An out-of-the-blue decision by Miami commissioners that could pave the way for developers Jorge Perez and Stephen Ross to substantially expand a long-stalled shopping and hotel project on publicly owned Watson Island has raised a squall of opposition on both ends of the MacArthur Causeway amid questions over whether city officials skirted public scrutiny to give the influential partners an inside track.
And its setting up what could be a protracted legal and political squabble between Miami Beach and Miami, in particular powerful Miami City Commission Chairman Marc Sarnoff, the expansions leading public proponent.
Leading the charge are Miami Beach city officials, a coalition of Beach civic and neighborhood groups formed expressly to fight the expansion, and a Venetian Islands resident who has sued the city of Miami for allegedly withholding public records on the deal. Beach officials say they, too, are ready to sue the neighboring city if necessary.
Another vocal critic, downtown Miami businessman and longtime Downtown Development Authority board member Jose Goyanes, says Sarnoff, whose district covers downtown and Watson Island, has blocked the semiautonomous agency from reviewing the proposal by Perez and Ross.
The critics note that the proposed expansion would put a shopping mall the size of South Miamis Shops at Sunset Mall, a 700-room hotel and a 100,000-square-foot conference center on the edge of a small island with only one road on and off an already congested causeway thats also the main link to South Beach. Because the MacArthur will also become the principal entryway to PortMiami once the tunnel now nearing completion opens, some Beach residents and officials fear the causeway will be strangled in traffic.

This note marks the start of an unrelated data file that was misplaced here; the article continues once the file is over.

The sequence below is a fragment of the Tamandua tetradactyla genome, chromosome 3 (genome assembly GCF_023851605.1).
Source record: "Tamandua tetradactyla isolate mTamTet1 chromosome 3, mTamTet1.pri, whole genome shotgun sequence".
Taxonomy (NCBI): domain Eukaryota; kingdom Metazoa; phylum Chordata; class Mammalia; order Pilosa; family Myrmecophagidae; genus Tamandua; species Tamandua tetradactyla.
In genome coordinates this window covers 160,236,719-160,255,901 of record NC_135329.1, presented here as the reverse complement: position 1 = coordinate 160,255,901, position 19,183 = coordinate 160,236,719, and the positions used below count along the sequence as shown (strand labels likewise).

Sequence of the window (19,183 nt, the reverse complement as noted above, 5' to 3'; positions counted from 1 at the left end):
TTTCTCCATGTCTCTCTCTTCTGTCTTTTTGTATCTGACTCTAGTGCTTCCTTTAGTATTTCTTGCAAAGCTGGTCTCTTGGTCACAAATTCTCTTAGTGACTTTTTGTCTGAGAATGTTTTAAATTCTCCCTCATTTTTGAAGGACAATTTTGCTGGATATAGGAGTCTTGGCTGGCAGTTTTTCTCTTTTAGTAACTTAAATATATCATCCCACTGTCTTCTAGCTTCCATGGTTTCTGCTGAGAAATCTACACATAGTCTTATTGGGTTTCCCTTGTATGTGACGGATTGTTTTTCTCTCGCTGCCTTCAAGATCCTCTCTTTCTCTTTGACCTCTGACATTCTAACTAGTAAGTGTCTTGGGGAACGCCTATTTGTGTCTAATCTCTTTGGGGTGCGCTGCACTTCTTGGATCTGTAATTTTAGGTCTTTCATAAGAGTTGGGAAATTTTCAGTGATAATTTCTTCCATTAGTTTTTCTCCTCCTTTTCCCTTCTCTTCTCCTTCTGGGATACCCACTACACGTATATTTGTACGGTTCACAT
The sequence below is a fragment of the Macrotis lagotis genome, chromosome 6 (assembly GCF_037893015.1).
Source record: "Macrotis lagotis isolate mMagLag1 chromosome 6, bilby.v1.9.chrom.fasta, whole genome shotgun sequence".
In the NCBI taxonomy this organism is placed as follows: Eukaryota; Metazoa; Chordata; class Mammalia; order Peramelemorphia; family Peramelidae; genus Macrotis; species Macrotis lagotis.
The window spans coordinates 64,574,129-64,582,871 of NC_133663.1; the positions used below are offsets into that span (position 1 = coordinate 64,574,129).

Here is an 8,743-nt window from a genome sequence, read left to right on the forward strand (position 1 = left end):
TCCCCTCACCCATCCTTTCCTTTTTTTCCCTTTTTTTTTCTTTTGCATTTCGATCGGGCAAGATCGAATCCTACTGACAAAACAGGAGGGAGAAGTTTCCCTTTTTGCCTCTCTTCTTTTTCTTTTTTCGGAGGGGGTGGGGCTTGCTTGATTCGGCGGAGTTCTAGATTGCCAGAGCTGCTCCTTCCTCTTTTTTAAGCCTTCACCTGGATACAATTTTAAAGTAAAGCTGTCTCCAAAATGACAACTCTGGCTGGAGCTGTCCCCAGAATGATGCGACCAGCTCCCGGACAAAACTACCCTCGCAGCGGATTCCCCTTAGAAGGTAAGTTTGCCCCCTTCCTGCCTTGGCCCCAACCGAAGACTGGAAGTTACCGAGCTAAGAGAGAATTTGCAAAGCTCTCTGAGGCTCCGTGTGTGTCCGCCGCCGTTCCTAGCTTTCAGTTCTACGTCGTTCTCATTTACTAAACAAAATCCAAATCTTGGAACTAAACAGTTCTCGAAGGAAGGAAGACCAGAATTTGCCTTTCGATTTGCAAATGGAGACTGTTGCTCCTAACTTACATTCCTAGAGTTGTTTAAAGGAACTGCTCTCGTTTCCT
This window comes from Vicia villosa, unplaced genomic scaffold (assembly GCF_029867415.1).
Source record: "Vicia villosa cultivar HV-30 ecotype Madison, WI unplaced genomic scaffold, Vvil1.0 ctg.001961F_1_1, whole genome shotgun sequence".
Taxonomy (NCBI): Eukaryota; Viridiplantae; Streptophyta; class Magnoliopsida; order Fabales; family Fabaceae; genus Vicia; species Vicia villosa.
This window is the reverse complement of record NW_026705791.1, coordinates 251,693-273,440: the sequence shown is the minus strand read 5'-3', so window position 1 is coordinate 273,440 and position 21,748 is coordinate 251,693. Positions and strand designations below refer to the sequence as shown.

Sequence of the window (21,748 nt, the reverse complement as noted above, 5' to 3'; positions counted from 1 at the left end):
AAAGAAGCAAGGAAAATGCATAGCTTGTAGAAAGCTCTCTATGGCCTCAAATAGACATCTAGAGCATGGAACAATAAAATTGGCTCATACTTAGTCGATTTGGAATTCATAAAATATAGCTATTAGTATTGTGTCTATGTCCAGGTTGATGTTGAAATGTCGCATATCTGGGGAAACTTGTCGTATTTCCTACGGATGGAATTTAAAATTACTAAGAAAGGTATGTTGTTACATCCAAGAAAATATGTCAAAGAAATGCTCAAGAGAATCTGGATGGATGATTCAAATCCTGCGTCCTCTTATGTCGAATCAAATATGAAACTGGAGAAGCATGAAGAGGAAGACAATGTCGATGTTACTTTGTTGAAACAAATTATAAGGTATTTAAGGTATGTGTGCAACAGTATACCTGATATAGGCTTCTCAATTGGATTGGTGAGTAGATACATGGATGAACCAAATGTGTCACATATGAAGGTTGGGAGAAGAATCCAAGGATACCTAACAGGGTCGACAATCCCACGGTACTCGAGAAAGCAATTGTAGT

But no one outside Miami City Hall knew about the Perez and Ross plan in the works for nearly a year, according to the developers until Miami commissioners tentatively endorsed the idea during a meeting last month. The meeting agenda gave no indication of the new proposal, which seeks to jump-start 12-year-old plans for the unbuilt Island Gardens resort, shopping and mega-yacht marina complex.
Its all being done in the dark, said Lyle Stern, a Miami Beach commercial property owner and broker who organized the civic coalition. There has been no due diligence, no public input, no urban studies.
Said Goyanes: The fact is, it is public land and a sweetheart deal. Youre sticking a 500,000-square-foot shopping center in the middle of the bay. Thats not too bright.
Goyanes and other local business owners are concerned the expanded project could stifle the burgeoning downtown revival should the Related expansion lure away customers from new and planned retail centers, including Swire Properties massive, under-construction Brickell CityCentre.
In addition, a long-standing, state-approved development plan caps the total amount of retail that can be built in the designated district covered by the DDA, which comprises downtown, Watson Island and the neighboring Brickell and Omni neighborhoods. If the city shifts some of that allowable retail space to Watson Island, the DDA says, that would leave the rest of the district with less than 200,000 square feet of new space for stores, a relatively paltry amount.